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Monthly conference (PhD seminar) – Marion Leboyer

4 November 2022 / 11:30 - 12:30

Venue: Centre Broca Nouvelle-Aquitaine

Marion Leboyer
Université Paris-Est-Créteil
Department of Addictology and Psychiatry (Mondor hospital, AP-HP)
Translational Neuro-Psychiatry Laboratory (Inserm U955)
foundation FondaMental

Invited by Yoni Couderc (PhD student – Beyeler’s tream – Magendie)


Immuno-Inflammation of Psychiatric disorders


The discovery that the immune system can influence brain function and structure has profoundly changed the landscape of psychiatry. Repeated report of association of pro-inflammatory cytokines with major psychiatric disorders led to exploration of the causes and consequences of this inflammatory background.  This low-grade inflammation has been shown to be the consequence of interaction between environmental factors such as infections, stress, pollution, unhealthy life style with immune-genetic background. Association with particular immune-genetic variants of Toll-like receptor genes possibly explain diminished response to infections (TLR, NOD), association with mitochondrial genes contribute to maintenance of inflammation, while association with particular HLA haplotypes explains induction of auto-immune phenomena and/or exaggerated synaptic pruning.  For example, association with the complement genes can induce abnormal pruning  and microglial activation thereby increasing the risk of neurodevelopmental disorders such as early onset schizophrenia. In the context of the SARS-Cov2 pandemic, increased severity of COVID-19 in psychiatric patients is probably due to their reduced ability to fight infection. Systemic inflammation and persistent infections induce different pathways paving the way to biomarker-guided personalized medicine. One of the best example is the identification of “autoimmune psychosis” defined by presence of anti-neuronal antibodies that has been confounded for long with atypical, mild, or attenuated forms of autoimmune encephalitis. Persistent infections are associated to activation of Human endogenous retrovirus (HERV). Systemic inflammation induced by microbial infection or psychosocial factors can also be at the origin of the activation of human endogenous retrovirus. Inflammation is also known to be associated with gut dysbiosis and disturbance of the integrity of the digestive barrier leading to behavioral abnormalities. One last example can be found in the immune-metabolic abnormalities that pave the way to metabolic syndrome associated with psychiatric disorders. Although many aspects of the complex relationship between immunity and brain function are not yet fully elucidated, the findings that have accumulated so far have transformed our understanding of psychiatric disorders and favored the consideration of other possible cellular and molecular targets for their treatment than just alterations in neuronal transmitters.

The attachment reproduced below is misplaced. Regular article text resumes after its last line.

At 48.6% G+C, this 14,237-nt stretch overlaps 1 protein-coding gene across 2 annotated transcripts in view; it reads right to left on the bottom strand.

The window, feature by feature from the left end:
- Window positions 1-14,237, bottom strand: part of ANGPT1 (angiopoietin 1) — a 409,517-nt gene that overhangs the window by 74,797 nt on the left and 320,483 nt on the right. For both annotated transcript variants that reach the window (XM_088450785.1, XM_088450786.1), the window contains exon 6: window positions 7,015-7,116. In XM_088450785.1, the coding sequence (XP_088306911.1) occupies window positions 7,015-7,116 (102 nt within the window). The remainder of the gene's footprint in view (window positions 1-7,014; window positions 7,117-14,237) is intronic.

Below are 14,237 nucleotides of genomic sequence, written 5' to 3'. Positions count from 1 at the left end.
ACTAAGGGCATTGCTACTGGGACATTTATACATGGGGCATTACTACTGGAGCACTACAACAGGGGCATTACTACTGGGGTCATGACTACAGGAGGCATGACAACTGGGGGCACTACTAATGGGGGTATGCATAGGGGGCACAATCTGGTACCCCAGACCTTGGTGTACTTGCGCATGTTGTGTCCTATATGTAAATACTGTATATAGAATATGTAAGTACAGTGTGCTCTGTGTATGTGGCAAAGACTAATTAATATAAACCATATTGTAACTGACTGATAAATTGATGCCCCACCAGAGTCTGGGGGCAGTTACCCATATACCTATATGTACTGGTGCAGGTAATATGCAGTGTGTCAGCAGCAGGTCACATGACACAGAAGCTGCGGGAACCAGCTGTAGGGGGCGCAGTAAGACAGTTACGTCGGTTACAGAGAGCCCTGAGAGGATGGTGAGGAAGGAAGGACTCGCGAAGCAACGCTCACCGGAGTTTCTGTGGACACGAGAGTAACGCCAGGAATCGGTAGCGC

PhD seminars are organized by the NBA, Bordeaux Neurocampus, and the Bordeaux Neurocampus Graduate Program

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4 November 2022
11:30 - 12:30
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